A book about American evangelicalism and cults which proves that Jim Jones and the more recent Branch Dividians are part of a longer tradition. Here, the central actor is one Robert Matthews, a sometime carpenter who transforms himself into the prophet Matthias. The time is the early 1830s, the place New York City. What Matthias would create in a few short years would bear the markings of what has become almost the stereotype of today's cult: a tyrannical leader with a vision, suspicious financial dealings, and radical teachings. It all came to a head in 1834 when Matthias was charged with murder. The penny presses of the day played up the cult's every unsavory aspect, to the horror--and, one suspects, the delight--of readers, especially when reporters discovered the various sexual liaisons among cult members. Johnson and Wilentz set their compelling history against the backdrop of an America experiencing rapid social and economic change. Theirs is as much a history of our moral and cultural formation (often via the press), as the tale of a mesmerizing, dangerous man.
From the Publisher
"The book reads much like a novel....The authors relate this offbeat tale like the good storytellers they are, sqeezing the story out of a number of sources in a creative and imaginative way."—Journal of Social History

"A history book that reads like a novel of suspense and intrique...it affords us a rare glimpse into a much-misunderstood time."—WORLD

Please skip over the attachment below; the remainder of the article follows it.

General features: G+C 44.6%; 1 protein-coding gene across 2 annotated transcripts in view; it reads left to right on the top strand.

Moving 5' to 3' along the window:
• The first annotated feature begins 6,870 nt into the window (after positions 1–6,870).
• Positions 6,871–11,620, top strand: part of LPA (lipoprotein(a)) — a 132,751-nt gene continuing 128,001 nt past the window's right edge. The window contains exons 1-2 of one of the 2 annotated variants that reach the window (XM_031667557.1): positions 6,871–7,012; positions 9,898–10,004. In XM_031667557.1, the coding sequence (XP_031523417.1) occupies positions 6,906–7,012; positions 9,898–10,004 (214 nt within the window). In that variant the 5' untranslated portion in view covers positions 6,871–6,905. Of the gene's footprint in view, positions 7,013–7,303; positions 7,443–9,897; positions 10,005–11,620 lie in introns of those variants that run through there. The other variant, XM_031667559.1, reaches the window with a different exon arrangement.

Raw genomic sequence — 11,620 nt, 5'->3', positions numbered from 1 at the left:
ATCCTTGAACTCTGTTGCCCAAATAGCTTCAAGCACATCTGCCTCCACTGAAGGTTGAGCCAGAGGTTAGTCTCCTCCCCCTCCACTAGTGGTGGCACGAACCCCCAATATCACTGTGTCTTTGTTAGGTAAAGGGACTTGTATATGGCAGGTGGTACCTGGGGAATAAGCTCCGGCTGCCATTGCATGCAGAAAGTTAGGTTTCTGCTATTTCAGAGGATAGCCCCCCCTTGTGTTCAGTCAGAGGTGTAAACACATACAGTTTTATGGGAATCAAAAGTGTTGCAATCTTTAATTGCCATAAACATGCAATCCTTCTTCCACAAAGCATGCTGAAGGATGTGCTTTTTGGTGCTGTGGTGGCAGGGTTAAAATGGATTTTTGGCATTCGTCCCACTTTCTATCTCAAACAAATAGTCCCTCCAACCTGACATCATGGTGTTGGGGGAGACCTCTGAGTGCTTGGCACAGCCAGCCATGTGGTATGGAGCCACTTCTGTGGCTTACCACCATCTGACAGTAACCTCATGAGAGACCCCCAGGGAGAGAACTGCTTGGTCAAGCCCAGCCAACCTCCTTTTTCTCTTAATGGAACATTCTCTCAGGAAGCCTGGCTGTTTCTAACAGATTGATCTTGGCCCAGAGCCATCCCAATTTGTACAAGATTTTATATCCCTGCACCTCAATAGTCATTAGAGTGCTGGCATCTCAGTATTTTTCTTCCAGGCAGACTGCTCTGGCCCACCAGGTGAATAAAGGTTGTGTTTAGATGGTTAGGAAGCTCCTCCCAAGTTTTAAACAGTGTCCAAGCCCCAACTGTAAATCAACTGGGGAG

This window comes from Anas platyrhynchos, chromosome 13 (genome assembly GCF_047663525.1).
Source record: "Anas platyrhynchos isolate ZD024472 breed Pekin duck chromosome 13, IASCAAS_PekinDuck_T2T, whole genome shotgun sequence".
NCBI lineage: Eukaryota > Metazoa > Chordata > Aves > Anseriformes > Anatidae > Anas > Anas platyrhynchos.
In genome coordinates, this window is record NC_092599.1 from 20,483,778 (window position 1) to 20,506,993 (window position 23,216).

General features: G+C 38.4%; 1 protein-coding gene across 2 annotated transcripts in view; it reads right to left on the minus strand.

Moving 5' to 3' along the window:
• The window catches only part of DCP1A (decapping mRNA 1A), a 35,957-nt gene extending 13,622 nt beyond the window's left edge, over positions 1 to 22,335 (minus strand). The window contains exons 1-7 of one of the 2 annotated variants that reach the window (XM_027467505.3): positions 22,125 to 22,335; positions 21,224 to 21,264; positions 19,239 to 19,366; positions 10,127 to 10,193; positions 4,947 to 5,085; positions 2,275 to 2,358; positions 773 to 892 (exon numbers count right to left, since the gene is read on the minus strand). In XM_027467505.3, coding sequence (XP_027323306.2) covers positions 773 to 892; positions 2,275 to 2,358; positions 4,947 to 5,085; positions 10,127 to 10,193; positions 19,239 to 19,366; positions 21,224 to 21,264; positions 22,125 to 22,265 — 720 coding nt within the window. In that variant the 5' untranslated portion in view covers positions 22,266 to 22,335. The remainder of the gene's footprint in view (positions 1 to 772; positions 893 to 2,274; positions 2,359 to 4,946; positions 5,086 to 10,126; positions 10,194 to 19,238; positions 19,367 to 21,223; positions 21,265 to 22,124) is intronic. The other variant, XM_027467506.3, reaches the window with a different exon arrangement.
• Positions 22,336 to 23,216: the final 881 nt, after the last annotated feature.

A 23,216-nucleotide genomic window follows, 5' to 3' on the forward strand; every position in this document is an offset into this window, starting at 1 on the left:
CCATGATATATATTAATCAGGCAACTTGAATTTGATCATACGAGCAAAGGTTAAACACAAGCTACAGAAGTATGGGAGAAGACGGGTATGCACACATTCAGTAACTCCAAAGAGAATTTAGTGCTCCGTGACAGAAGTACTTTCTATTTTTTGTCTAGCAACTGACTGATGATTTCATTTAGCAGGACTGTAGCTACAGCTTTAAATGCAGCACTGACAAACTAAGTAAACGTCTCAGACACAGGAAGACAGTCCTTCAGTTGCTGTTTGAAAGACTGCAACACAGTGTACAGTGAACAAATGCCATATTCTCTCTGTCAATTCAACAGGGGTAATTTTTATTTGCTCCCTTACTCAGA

"Johnson and Wilentz successfully anchor their narrative in the religious and economic history of the early nineteenth century."—American Historical Review

"The story is an inherently engrossing one, and its retelling will be of direct value to scholars of the history of communitarianism and of alternative religions. The scholarship here...is impressive; the authors have come up with remarkable detailed sources for a story so seemingly marginal and so long past. But even more impressive is their ability to tell an engrossing story in language at once scholarly and as compelling as that of a good novel."—Utopian Studies

"This interesting and informative examination of an early religious cult will be a definite asset for anyone doing research on the history of cults."—KLIATT, November 1995

Read More

Product Details

ISBN-13:
9780199939121
Publisher:
Oxford University Press
Publication date:
04/02/2012
Sold by:
Barnes & Noble
Format:
NOOK Book
Sales rank:
270,949
File size:
3 MB

Related Subjects

Meet the Author

Paul E. Johnson is Distinguished Professor of History Emeritus at the University of South Carolina and is the author of numerous books, including Sam Patch, the Famous Jumper and A Shopkeeper's Millennium: Society and Revivals in Rochester, New York, 1815-1837. Sean Wilentz is George Henry Davis 1886 Professor of American History, Princeton University. He is the author of Chants Democratic: New York City and the Rise of the American Working Class, 1788-1950 and The Rise of Democracy: Jefferson to Lincoln, among other titles.

Customer Reviews

Average Review:

Write a Review

and post it to your social network

     

Most Helpful Customer Reviews

See all customer reviews >

The Kingdom of Matthias: A Story of Sex and Salvation in 19th-Century America 4 out of 5 based on 0 ratings. 4 reviews.
Anonymous More than 1 year ago
Lol
Anonymous More than 1 year ago
VERY CRAPPY
Anonymous More than 1 year ago
Hola
Anonymous More than 1 year ago
Back